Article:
Tag Archives: career growth

Crucial Conversations QA

Q&A: Dealing with Unethical Behavior

ABOUT THE AUTHOR
Joseph Grenny

Joseph Grenny is coauthor of four New York Times bestsellers, Crucial Conversations, Crucial Accountability, Influencer, and Change Anything.


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Crucial Conversations

QDear Crucial Skills,

Recently, I have been put in a very difficult situation. My CEO wants me to do something I consider very unethical; he has also instructed me not tell anyone about it. I am very concerned. First of all, I don’t want to do it. Secondly, I don’t want to withhold things from my boss. Also, I feel like I am becoming the “fall guy.” If the CEO gets caught, I will be the one blamed and fired. How can I explain to my CEO that I don’t want to be part of this unethical thing without losing my job?

Signed,
The Fall Guy

A Dear Fall Guy,

There is no easy answer here. I will not mince words with you. You face risks either way. If you comply, you will compromise your morals, undermine trust with your boss, and expose yourself to sanctions. If you decline, the CEO may feel it is a risk to keep you around. Or he may externalize his guilt through aggressive action against you. If he has crossed the line of innuendo and made overtly unethical demands of you, you must accept these risks and respond accordingly. The world has changed and you must respond to the reality you’re in.

First, plan for a worst-case scenario. You feel most powerless when you are least prepared for the worst. Increase your own sense of safety and control by limiting your downside risk. Document everything to ensure you can defend your rights for wrongful termination or progressive aggression should either occur. Talk to a lawyer. Involve HR or others with fiduciary responsibility to protect your rights. You are most vulnerable when you are most alone, so get support.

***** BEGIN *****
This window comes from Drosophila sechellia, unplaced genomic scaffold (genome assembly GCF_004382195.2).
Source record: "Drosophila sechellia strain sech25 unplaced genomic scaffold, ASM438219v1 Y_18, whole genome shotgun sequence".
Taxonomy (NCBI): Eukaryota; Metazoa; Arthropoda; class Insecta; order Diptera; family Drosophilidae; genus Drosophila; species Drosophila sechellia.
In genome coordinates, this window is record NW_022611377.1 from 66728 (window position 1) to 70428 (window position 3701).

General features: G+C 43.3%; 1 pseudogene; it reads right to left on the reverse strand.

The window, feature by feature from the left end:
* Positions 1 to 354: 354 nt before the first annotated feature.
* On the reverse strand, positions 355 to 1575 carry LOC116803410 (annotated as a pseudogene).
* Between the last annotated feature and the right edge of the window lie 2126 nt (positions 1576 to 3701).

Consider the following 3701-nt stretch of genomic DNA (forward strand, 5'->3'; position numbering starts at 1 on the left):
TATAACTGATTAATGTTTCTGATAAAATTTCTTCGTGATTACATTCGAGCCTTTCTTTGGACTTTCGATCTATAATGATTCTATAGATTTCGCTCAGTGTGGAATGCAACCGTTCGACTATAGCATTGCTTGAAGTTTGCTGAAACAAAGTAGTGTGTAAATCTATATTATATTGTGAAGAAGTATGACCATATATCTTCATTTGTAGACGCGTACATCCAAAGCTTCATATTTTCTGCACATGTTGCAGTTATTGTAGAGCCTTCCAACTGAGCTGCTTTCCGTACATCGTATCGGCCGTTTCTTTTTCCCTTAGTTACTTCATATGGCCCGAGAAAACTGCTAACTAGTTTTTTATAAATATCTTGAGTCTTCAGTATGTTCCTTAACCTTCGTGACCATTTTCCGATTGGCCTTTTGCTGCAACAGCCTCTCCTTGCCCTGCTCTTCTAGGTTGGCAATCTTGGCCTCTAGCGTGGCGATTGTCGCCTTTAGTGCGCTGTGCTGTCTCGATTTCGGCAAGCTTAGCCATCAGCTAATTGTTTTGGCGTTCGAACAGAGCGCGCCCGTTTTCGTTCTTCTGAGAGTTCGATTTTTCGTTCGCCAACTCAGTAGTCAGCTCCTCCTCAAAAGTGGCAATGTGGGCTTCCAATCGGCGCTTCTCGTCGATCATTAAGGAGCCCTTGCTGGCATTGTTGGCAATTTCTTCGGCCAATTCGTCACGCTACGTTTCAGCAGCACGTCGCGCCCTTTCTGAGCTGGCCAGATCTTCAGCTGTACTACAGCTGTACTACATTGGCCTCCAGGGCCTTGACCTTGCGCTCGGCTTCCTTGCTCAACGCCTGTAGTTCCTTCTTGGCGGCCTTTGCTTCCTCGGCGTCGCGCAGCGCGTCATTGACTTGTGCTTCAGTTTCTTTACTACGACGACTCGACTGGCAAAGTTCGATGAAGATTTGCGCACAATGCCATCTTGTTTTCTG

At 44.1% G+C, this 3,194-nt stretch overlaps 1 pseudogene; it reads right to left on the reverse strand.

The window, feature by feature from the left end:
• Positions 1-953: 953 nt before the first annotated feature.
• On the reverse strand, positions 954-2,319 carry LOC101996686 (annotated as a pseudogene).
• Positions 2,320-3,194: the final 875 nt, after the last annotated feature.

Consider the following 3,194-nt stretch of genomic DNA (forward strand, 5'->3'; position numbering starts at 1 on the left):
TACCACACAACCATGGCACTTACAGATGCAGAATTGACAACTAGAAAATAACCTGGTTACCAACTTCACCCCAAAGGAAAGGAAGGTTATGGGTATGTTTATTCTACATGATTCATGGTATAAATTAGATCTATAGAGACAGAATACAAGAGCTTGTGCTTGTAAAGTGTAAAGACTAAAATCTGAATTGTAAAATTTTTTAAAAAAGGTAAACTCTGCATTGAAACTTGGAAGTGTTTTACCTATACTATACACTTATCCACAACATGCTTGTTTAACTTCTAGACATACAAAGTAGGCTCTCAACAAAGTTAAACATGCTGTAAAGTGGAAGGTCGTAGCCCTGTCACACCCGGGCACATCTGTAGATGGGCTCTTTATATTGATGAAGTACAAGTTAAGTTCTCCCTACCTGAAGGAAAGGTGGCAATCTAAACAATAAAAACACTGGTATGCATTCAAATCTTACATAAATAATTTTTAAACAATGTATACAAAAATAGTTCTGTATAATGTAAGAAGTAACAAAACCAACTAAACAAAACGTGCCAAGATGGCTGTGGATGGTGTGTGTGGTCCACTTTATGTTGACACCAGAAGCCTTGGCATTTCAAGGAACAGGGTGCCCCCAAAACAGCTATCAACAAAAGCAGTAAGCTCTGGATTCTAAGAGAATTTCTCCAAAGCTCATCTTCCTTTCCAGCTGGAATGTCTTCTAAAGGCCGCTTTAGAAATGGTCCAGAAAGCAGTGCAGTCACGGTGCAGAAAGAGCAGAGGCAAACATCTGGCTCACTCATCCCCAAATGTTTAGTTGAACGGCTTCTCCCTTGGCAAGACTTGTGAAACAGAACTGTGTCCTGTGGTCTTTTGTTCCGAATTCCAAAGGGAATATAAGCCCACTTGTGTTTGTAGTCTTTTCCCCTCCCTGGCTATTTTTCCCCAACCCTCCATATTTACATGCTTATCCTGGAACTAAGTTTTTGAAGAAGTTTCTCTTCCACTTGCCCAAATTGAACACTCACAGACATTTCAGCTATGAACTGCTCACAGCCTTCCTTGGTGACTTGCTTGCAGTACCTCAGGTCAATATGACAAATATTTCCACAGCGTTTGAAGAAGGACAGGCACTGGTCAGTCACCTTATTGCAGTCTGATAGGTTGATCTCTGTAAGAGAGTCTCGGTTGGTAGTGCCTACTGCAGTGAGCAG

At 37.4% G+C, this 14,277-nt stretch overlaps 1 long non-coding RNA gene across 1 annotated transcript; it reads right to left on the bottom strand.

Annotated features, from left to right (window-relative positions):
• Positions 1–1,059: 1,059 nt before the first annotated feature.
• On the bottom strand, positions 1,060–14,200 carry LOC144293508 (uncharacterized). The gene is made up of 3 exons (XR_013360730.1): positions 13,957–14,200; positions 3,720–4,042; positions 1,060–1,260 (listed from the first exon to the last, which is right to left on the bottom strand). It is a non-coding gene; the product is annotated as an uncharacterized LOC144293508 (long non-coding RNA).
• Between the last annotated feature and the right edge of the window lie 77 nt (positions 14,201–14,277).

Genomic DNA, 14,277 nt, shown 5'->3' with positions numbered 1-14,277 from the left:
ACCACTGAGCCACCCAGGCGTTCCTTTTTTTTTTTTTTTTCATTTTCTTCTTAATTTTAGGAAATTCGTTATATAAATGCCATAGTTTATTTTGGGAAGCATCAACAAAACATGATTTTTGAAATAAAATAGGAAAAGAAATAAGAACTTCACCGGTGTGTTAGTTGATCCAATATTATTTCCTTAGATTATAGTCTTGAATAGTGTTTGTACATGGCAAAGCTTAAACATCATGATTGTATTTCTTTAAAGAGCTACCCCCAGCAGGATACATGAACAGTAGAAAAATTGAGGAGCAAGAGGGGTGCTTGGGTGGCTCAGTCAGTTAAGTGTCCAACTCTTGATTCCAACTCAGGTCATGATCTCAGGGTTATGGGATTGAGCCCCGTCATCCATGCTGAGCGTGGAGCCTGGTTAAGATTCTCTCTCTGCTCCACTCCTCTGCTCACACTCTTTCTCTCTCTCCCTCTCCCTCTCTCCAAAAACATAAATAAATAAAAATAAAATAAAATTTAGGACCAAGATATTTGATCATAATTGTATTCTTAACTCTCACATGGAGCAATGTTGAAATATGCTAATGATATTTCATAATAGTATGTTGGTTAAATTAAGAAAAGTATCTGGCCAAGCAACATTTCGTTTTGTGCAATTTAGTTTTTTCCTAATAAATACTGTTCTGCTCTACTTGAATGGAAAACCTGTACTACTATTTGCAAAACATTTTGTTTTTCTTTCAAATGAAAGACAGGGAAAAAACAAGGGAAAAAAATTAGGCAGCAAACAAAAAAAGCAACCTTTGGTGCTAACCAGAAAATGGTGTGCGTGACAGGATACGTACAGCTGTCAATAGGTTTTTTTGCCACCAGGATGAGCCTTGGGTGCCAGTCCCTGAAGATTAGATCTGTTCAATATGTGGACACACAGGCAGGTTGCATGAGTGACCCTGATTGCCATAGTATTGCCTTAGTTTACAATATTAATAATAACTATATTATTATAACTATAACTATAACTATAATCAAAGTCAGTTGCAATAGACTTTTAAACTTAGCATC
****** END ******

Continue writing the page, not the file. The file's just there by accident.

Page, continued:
Then, act to create a better scenario. Having taken appropriate steps to reduce your risk, you will feel more empowered to take some risk. If you feel that the CEO is redeemable, consider confronting the issue directly with him. The best way to help someone feel safe when asking them to acknowledge moral lapses is to genuinely appeal to their best self. If your relationship is strong enough, start the conversation by inventorying those things that you admire in the CEO. Then candidly disclose that this recent request is out of character. For example, you might say, “One of the things that has appealed to me about my job is the chance to work for a man I admire. When Anna was ill and you personally paid her out-of-pocket medical costs, I thought, ‘This is a company that cares about people more than profits.’ That is why your request that I inappropriately allocate revenues in our financials has been surprising to me. That is not how I see you.”

Finally, help him find a way back. Having confronted the issue, don’t leave him alone. Explore the motivations that drove him to act unethically. Help him find a creative and honest way to accomplish the same goals. Often our first moral lapses are bad ways of accomplishing good things. It is only when a lapse becomes a habit that corruption becomes intrinsically appealing. You might say, for example, “We can shift accounting staff to work on aggressively reducing receivables. Would extra liquidity accomplish the same thing?”

I honor you for taking a stand. Take it wisely and this agonizing circumstance may bear unanticipated fruit.

Warmly,

Joseph

Change Anything QA

Deliberate Practice Makes Perfect

Dear Crucial Skills,

I need to improve my writing skills, but I’m too busy writing to take the time. My job is in marketing and I write position papers, sales materials, and product descriptions. My long-term goal is to write a nonfiction book, but I don’t have time to take a writing class. Being a better writer will launch my career and get me closer to achieving my dream. Help!